Azure – Connect to Key Vault from .Net Core application using Managed Identity – Part2 – App Service – Creating App Service from Azure Portal
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Use Case: We have application where we need to use azure app client secret key and certificate for accessing Microsoft Graph APIs. So we decided to use the Azure Key Vault service to store azure app client secret key and certificate for security reasons. But then again to fetch the client secret key and certificate from Key Vault service we need to authenticate and here Managed Identity service come to picture 🙂
Since this article going to be big lets divide this articles into series. This is second article in this series: We will explore Azure App Service and create App Service from Azure Portal
If you didn’t got a chance to go through first article, kindly please have a look once – Azure – Connect to Key Vault from .Net Core application using Managed Identity – Part1 – Introduction to Azure Key Vault
So lets begin the fun 🙂
Take Away from this article: At the end of this article, we will got to know
- What is Azure App Service?
- What are WebJobs? Types of WebJobs?
- How to create Azure App Service from Azure Portal?
- An Azure Account with Active subscription. We can create trial account as well
Azure App Service :
- Azure App Service is Platform as a Service Model (PAAS), automatically manages OS, languages and framework.
- We only need to focus on our business logic, Azure takes care of platform
- HTTP-based service for hosting web applications, REST APIs, and mobile backends
- Its also like in On-Premises environment we host our web application in IIS or we schedule our console applications (background jobs) in Task Schedule, here in Azure we use App Service for the same
- Azure App Service offers high availability and auto-scaling
- Azure App Service supports both platform Windows and Linux
- Azure App Service multiple languages and frameworks such as ASP.NET, ASP.NET Core, Java, Ruby, Node.js, PHP, Python.
- Azure App Service also supports scheduling of background job as WebJob, which are going to demonstrate in this series
- We could manage our Apps using Azure PowerShell or Azure CLI
- Security – App service is ISO, SOC and PCI compliant. We could authenticate users with Azure AD, with social logins such as Google, Facebook, Twitter, Microsoft.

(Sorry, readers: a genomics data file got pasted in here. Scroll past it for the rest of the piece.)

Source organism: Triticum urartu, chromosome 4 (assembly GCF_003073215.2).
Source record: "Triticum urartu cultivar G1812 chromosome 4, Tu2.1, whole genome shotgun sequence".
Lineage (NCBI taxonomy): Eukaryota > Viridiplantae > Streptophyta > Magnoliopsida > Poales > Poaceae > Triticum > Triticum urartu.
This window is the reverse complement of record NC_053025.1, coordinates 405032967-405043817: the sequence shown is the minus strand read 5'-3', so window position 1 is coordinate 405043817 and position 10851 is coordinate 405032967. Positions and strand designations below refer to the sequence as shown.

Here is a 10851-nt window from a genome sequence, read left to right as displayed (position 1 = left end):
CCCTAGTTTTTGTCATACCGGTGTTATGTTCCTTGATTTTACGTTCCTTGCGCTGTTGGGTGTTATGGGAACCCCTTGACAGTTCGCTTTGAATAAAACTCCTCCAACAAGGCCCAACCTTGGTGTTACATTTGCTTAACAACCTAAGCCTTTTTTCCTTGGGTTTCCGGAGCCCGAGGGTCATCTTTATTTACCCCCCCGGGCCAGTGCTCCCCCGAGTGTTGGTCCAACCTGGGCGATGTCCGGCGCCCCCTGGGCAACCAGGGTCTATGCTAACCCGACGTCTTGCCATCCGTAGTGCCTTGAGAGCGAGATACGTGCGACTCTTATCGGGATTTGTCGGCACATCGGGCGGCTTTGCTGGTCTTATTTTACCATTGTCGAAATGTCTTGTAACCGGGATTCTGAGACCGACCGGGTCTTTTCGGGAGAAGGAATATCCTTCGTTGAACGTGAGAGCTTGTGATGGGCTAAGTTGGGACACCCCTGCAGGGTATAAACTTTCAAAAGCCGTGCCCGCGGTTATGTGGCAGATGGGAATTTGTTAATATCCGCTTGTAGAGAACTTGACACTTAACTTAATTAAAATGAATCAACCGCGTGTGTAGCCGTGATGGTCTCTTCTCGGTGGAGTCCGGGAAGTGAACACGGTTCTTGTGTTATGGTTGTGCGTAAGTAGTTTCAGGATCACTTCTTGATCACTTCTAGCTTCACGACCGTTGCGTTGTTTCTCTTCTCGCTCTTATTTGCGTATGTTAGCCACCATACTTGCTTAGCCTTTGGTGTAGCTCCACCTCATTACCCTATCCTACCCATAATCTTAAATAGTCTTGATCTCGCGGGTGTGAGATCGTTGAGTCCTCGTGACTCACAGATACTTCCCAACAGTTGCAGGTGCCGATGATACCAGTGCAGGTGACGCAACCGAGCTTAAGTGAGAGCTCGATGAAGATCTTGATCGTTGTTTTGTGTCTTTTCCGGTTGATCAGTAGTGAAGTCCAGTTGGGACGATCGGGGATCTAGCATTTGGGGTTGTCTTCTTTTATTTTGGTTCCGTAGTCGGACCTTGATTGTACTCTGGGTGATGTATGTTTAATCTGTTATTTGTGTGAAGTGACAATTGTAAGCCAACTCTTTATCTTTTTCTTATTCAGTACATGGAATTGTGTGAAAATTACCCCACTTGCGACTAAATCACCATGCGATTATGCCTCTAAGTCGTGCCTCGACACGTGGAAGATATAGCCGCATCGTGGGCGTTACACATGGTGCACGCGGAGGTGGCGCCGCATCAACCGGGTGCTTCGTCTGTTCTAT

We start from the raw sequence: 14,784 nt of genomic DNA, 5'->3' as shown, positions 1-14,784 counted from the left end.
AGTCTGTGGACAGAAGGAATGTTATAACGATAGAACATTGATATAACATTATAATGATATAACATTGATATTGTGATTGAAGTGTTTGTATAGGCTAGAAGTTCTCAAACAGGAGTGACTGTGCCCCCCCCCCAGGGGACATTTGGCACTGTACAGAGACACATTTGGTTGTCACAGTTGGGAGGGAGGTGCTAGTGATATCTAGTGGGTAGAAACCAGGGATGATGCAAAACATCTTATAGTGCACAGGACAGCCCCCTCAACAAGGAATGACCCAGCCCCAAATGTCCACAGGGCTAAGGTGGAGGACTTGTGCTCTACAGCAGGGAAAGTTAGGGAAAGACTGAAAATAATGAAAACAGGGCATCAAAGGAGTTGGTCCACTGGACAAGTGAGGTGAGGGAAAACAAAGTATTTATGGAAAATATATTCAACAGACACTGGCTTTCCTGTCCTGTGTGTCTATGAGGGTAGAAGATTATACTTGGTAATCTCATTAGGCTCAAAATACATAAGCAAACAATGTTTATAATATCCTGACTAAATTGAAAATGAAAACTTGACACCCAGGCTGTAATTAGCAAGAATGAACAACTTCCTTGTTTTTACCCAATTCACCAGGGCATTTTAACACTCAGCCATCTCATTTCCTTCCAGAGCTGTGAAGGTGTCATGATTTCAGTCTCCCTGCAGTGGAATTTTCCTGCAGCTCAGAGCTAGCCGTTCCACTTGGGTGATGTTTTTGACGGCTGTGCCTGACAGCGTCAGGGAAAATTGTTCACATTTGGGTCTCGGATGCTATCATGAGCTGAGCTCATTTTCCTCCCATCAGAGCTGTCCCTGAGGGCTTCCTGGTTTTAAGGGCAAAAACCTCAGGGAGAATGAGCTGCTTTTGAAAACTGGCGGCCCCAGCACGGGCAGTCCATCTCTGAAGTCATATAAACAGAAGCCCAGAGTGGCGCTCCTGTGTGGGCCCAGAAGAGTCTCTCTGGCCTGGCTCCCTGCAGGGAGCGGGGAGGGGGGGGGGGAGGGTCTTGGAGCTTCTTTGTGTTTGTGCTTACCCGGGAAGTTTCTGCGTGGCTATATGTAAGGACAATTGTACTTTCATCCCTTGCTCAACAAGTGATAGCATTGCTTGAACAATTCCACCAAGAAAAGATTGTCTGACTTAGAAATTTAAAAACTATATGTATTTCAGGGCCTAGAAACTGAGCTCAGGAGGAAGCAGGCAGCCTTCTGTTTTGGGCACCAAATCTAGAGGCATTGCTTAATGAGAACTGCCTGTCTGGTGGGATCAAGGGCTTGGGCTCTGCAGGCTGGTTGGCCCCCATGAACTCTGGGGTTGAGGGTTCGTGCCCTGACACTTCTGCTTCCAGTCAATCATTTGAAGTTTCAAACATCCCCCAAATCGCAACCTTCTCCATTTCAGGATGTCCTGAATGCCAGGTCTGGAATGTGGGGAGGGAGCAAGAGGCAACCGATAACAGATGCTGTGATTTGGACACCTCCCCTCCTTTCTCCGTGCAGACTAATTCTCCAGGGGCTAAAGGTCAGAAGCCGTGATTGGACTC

What are WebJobs:
- WebJobs is a service which allows us to run background job or script
- WebJobs can be triggered manually
- WebJobs can be triggered by schedule
- WebJobs can be triggered by external event such as new message arrives in a queue
- There are two types of WebJobs
- Continuous WebJobs
- This job starts immediately when job is created
- These jobs support remote debugging
- Triggered WebJobs
- This job either starts manually or need to schedule
- These job dosent support remote debugging
- Continuous WebJobs
- In our application we are going to create Triggered WebJobs. In next article we will host our console application as Triggered WebJobs in newly created Azure App Service
- Following file types are supported by WebJobs
- .cmd, .bat, .exe (using Windows cmd)
- .ps1 (using PowerShell)
- .sh (using Bash)
- .php (using PHP)
- .py (using Python)
- .js (using Node.js)
- .jar (using Java)
Creating Azure App Service from Azure Portal:
- Log in to Azure portal – https://portal.azure.com as below
- On the Azure Portal we will see an link “App Services” as shown in above Fig
- If we will hover on “App Services”, “App Services” dialog will appear which details out the recent App Services created, Useful links, Free training from Microsoft. It also shows the options for “+ Create” and “View” the for creating new App Service and to view the listings of App Services
- Lets create new App Service – click on “+ Create” link from the “App Services” dialog.
- We will be redirected to “Create Web App” page – https://portal.azure.com/#create/Microsoft.WebSite as shown in below Fig
- On “Create Web App” page we need to specify the details for App Service such as
- Resource Group – Logical unit of Azure resources. We have very good article on Azure Resource Group – Azure – Resource and Resource group . Here we have created new Resource Group – KnowledgeJunction
- Name – Name of Azure App Service
- Publish – Code.
- Runtime stack – In App Service, the Windows instance already have all the supported .NET Core versions as shown in below Fig. Here we are selecting .NET Core 3.1 (LTS)
- Operating system – Either Linux or Windows
- Region – Data center where the Web Job will be hosted
- Once we have all the details in place, click on “Review + create” button which is at bottom as shown in above Fig
- We will be redirected to summary page as shown in below Fig
- If everything look ok, please click on “Create” button as shown in above Fig. Otherwise click on “< Previous” button and update the details
- Once we click on “Create” button, deployment of our new App Service starts as shown in below Fig
- Lets wait till deployment goes on. If App Service created successfully we will get a message “Your deployment in complete” as shown in below Fig
- By clicking on “Go to resource” button as shown in above Fig, we will be redirected to “App Service” details page as shown in below Fig
- We have various options and details available on App Service details page.
- Options like “Browse”, “Delete”, “Start / Stop” and so on.
- Important details includes, URL to brows the web application, Status, Location and so on.
- Click on “Browse” button or copy the URL as shown in above fig and we could navigate the Web App as shown in below Fig
Next Article: In next article, we will create sample .NET Core console application and host as WebJob in this newly created App Service.
We have very good series on Azure, lots of discussion on Azure, please visit – https://knowledge-junction.com/?s=azure
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